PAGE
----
Supreme Court: Ideological Differences

The Supreme Court is not split Republicans verses Democrats.   There is however an ideological split, which influences their decisions.   This is all highly simplistic, as I don’t want a blog about textualism, or judicial activism ideas.      I consider Ginsburg, Breyer, Sotomayor, and Kagan to be in the liberal camp and Thomas, Alito, Roberts, Kennedy and Gorsuch to be in the conservative camp.    So, in theory, every decision will be decided by the group of 5 in the conservative camp.  Wrong, wrong and wrong!

I’ll start with  my conclusion.  Liberals tend to stick together more than conservatives, at least in the current term in the Supreme Court, so if the liberals can attract one or more conservatives, then they will prevail.   Sometimes, liberals join with conservatives.   There are unanimous decisions, where ideological differences are unimportant.   The most recent case,  the New Jersey State Gambling case,  was a 6 to 3 vote, with Kagan, normally on the liberal side, voted with the conservatives.

This is different from politics, where a Republican who supports a Democratic bill, in a close vote, is likely be pressured to change his vote.

I use Scotusblog.com  in the current term for my statistics.  Here is the agreement of votes from the liberal block, in the range of 96 to 100% agreement.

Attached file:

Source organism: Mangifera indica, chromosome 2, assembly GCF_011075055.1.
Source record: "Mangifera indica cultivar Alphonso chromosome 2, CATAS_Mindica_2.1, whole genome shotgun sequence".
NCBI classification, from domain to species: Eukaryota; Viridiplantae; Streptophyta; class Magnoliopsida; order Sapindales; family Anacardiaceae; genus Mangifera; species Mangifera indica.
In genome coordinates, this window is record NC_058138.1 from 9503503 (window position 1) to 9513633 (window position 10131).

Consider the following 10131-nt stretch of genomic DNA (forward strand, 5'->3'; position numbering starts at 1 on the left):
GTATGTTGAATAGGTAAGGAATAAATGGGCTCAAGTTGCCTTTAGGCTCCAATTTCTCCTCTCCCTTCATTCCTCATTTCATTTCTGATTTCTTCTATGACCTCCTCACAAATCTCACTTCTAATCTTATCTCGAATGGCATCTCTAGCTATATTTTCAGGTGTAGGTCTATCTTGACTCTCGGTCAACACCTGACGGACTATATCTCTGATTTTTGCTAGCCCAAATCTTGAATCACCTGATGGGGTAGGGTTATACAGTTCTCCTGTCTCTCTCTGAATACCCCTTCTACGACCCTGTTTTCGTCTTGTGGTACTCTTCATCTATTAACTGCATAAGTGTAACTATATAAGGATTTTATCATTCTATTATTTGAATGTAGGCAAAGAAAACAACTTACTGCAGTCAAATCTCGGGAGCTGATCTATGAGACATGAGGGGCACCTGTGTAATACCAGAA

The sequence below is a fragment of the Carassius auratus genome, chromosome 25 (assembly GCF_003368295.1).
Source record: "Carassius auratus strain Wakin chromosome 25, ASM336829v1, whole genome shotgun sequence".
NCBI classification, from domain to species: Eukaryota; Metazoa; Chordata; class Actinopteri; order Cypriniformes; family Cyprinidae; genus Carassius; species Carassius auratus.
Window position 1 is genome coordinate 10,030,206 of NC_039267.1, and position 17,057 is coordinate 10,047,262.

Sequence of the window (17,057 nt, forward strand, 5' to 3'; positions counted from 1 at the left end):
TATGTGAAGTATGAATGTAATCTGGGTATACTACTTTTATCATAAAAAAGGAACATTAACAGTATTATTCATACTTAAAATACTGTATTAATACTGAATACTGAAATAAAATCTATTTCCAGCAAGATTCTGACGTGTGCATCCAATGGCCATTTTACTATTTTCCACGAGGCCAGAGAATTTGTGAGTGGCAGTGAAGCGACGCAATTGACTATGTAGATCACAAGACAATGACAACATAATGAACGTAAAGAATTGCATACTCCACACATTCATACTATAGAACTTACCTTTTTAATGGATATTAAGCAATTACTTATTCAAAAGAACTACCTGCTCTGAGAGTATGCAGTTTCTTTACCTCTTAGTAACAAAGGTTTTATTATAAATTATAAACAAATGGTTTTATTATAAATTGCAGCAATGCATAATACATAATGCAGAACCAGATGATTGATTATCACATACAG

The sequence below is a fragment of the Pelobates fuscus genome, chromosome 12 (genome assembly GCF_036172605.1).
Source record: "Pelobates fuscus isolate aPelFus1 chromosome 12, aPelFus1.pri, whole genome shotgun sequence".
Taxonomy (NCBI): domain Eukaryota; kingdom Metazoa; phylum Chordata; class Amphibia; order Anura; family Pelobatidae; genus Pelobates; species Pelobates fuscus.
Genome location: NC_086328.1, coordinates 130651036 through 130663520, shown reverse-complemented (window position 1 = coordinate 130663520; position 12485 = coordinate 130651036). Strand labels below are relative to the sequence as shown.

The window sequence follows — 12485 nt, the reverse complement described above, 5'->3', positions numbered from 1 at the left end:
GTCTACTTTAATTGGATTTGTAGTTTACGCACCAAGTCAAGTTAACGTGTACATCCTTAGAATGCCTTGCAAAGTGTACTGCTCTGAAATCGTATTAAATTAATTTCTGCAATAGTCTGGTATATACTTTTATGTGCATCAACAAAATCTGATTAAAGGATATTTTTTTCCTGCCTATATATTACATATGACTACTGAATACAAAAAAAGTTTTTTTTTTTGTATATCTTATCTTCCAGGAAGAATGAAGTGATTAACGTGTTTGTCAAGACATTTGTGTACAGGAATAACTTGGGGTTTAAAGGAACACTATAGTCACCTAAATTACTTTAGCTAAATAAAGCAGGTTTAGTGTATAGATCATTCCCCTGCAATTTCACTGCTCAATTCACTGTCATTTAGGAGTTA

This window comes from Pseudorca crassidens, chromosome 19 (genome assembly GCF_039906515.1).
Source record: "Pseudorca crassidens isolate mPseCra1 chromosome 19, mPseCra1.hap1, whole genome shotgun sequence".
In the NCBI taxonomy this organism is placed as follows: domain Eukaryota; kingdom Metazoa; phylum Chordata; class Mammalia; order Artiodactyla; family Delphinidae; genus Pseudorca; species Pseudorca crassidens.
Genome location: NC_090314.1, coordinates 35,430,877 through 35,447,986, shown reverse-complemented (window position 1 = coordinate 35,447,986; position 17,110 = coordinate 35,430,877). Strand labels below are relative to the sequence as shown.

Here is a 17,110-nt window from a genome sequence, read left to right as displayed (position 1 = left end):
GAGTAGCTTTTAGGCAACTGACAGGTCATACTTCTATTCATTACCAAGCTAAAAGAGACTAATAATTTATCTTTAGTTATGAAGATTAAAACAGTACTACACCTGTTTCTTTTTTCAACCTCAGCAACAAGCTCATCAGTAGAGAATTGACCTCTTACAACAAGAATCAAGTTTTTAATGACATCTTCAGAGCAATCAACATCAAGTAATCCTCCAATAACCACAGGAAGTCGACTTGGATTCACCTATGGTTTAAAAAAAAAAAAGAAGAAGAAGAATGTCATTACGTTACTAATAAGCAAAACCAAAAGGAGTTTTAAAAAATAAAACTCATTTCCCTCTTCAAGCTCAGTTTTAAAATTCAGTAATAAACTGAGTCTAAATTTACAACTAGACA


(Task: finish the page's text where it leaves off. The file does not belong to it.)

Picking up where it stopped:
Ginsburg and Breyer   100%,  Ginsberg and Kagan  96%,  Ginsberg and Sotomayor 100%,  Breyer and Kagan 96%,  Breyer and Sotomayor 100%,  Sotomayor and Kagan  96%. 

The conservatives block of 5 justices, range from 68% to 100% as follows:

Thomas and Alito:  100%,  Thomas and Roberts 68%,  Thomas and Gorsuch 81%,  Alito and Roberts: 75%,  Alito and Gorsuch 81%,  Alito and Kennedy 86%,  Roberts and Gorsuch 85%,  Roberts and Kennedy: 89%,  Kennedy and Gorsuch 81%.  

There was a lot of talk about Kennedy being the swing justice.   But, a very good argument can be made that Roberts is also a swing justice.  In fact,   Roberts has agreed with Ginsburg and Sotomayor the same percentage of the time (68%) as with Thomas.  Gorsuch is the new justice, and statistics show he sides with the liberals at times.

There are some important caveats to this.  First, this is all cases, and not broken down in ones where there was an ideological difference.  I don’t know how many cases were involved in calculating these statistics; it may be quite a small set.  Finally,  in a number of cases, justices concur in part, but not in all of the decision.  The statistics don’t distinguish between partial or full agreement.  Both cases are considered agreement.

The Supreme Court has to make judgement on the most difficult cases.  It decides each case on its merits, and in relationship to the law.   It has been noted that the Supreme Court is producing less opinions in the current term.  It may be that Roberts has tried to obtain more of a consensus among the justices, by keeping the opinions more narrowly focused in some of the cases.

Stay tuned,

Dave

Links:

Ideological leanings of U.S. Supreme Court justices (Wikipedia)

Judicial activism

Textualism

http://www.scotusblog.com/statistics/

US Supreme Court Opinions  (Recent slip opinions)

The Supreme Court always provides their legal  reasoning for their opinions, and dissents, soon after a decision is rendered.